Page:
|Conservation status||Probably decreased in Northeast in late 19th century after introduction of House Sparrow. In recent decades has declined further in that area, possibly owing to competition with House Finch.|
|Habitat||Woods, groves, suburbs. Breeds mostly in coniferous and mixed woods, both in forest interior and along edges. In Pacific states, also breeds in oak woodland and streamside trees. In migration and winter, found in a wide variety of wooded and semi-open areas, including forest, suburbs, swamps, and overgrown fields.|
Forages for seeds and insects up in trees and shrubs, also in low weeds and sometimes on the ground. When not nesting, may forage in small flocks. Comes to bird feeders.
4-5, sometimes 3-6. Pale greenish blue, marked with black and brown. Incubation is by female, about 13 days. Young: Both parents feed the nestlings. Young leave nest about 2 weeks after hatching. 1 brood per year, possibly 2 in Pacific Coast region.
Both parents feed the nestlings. Young leave nest about 2 weeks after hatching. 1 brood per year, possibly 2 in Pacific Coast region.
Seeds, buds, berries, insects. Feeds mainly on seeds in winter, including seeds of trees such as ash and elm, as well as weed and grass seeds. Also eats buds of many trees, and many berries and small fruits. Eats some insects such as caterpillars and beetles, mainly in summer. Young may be fed mostly on seeds.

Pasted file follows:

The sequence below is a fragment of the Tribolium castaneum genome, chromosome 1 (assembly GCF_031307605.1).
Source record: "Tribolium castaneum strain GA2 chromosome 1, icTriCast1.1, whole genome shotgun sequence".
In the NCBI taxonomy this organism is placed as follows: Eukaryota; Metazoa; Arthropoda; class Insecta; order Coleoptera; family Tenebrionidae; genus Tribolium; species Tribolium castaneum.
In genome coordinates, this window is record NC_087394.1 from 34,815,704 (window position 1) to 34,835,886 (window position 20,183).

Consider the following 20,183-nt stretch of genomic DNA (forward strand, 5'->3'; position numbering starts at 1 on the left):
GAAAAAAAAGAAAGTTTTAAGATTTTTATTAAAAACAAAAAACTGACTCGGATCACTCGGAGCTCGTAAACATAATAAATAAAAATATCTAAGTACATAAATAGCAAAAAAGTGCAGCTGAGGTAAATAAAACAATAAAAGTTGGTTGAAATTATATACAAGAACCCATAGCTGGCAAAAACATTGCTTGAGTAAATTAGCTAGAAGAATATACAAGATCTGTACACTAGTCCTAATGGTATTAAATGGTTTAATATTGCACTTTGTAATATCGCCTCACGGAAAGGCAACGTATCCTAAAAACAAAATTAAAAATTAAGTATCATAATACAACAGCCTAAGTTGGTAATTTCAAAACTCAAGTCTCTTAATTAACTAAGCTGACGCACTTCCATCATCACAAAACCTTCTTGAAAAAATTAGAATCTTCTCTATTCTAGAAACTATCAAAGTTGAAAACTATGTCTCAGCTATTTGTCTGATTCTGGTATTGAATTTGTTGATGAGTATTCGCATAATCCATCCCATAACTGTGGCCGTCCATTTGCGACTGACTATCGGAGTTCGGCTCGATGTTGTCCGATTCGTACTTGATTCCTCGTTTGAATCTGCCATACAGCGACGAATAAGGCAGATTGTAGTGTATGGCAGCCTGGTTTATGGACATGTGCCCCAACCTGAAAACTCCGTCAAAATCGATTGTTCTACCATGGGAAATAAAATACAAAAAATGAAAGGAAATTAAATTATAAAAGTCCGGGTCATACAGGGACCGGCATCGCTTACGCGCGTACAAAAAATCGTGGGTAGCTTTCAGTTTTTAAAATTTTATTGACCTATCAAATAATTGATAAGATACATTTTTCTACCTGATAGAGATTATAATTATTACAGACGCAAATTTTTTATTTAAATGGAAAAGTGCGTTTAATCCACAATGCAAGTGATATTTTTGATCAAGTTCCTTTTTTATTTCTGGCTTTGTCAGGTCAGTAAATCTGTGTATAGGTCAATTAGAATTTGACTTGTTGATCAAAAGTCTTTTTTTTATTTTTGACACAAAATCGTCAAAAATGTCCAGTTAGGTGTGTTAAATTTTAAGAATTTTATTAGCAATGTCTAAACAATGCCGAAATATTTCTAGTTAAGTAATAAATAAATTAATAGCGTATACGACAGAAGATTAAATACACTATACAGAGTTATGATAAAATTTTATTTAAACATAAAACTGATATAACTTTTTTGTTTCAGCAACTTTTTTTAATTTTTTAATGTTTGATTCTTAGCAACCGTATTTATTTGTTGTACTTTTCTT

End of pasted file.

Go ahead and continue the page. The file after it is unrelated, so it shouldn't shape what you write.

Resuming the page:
In courtship, male hops near female with his wings drooping, tail raised, chest puffed out, then vibrates wings until he rises a short distance in the air. May hold bits of nest material in bill and give soft song during this performance. Nest: Placed on horizontal branch or fork of tree (usually conifer in East, deciduous trees often used in far West), often well out from trunk. Typically about 15-20' above ground but may be lower or up to 50' high. Nest (probably built mostly by female) is compact open cup of twigs, weeds, rootlets, strips of bark, lined with fine grass, moss, animal hair.
Illustration © David Allen Sibley.
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Text © Kenn Kaufman, adapted from
Lives of North American Birds
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Migrates in flocks, mostly traveling by day. Migration is spread over a considerable period in both spring and fall.
- All Seasons - Common
- All Seasons - Uncommon
- Breeding - Common
- Breeding - Uncommon
- Winter - Common
- Winter - Uncommon
- Migration - Common
- Migration - Uncommon
See a fully interactive migration map for this species on the Bird Migration Explorer.Learn more
Songs and CallsRich musical warble. Call a distinctive tick in flight.
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How Climate Change Will Reshape the Range of the Purple Finch
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Climate threats facing the Purple Finch
Choose a temperature scenario below to see which threats will affect this species as warming increases. The same climate change-driven threats that put birds at risk will affect other wildlife and people, too.